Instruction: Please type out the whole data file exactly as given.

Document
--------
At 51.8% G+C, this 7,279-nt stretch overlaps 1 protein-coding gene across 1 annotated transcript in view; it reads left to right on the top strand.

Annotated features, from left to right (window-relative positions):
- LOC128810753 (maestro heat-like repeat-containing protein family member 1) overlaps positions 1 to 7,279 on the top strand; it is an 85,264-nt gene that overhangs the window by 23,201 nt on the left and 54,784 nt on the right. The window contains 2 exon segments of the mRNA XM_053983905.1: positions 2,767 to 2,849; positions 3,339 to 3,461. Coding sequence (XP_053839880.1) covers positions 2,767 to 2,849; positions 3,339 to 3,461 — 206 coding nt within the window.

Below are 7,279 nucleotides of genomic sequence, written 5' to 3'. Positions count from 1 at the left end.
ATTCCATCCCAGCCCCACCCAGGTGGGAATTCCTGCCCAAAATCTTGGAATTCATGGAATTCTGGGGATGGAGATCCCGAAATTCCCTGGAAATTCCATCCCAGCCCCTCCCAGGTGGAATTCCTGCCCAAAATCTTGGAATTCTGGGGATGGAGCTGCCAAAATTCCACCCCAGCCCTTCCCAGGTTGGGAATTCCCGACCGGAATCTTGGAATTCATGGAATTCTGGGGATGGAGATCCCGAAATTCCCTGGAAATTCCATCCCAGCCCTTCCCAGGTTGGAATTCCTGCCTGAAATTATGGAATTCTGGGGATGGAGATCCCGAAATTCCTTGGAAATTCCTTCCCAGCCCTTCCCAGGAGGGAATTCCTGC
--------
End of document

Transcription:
At 51.8% G+C, this 7,279-nt stretch overlaps 1 protein-coding gene across 1 annotated transcript in view; it reads left to right on the top strand.

Annotated features, from left to right (window-relative positions):
- LOC128810753 (maestro heat-like repeat-containing protein family member 1) overlaps positions 1 to 7,279 on the top strand; it is an 85,264-nt gene that overhangs the window by 23,201 nt on the left and 54,784 nt on the right. The window contains 2 exon segments of the mRNA XM_053983905.1: positions 2,767 to 2,849; positions 3,339 to 3,461. Coding sequence (XP_053839880.1) covers positions 2,767 to 2,849; positions 3,339 to 3,461 — 206 coding nt within the window.

Below are 7,279 nucleotides of genomic sequence, written 5' to 3'. Positions count from 1 at the left end.
ATTCCATCCCAGCCCCACCCAGGTGGGAATTCCTGCCCAAAATCTTGGAATTCATGGAATTCTGGGGATGGAGATCCCGAAATTCCCTGGAAATTCCATCCCAGCCCCTCCCAGGTGGAATTCCTGCCCAAAATCTTGGAATTCTGGGGATGGAGCTGCCAAAATTCCACCCCAGCCCTTCCCAGGTTGGGAATTCCCGACCGGAATCTTGGAATTCATGGAATTCTGGGGATGGAGATCCCGAAATTCCCTGGAAATTCCATCCCAGCCCTTCCCAGGTTGGAATTCCTGCCTGAAATTATGGAATTCTGGGGATGGAGATCCCGAAATTCCTTGGAAATTCCTTCCCAGCCCTTCCCAGGAGGGAATTCCTGC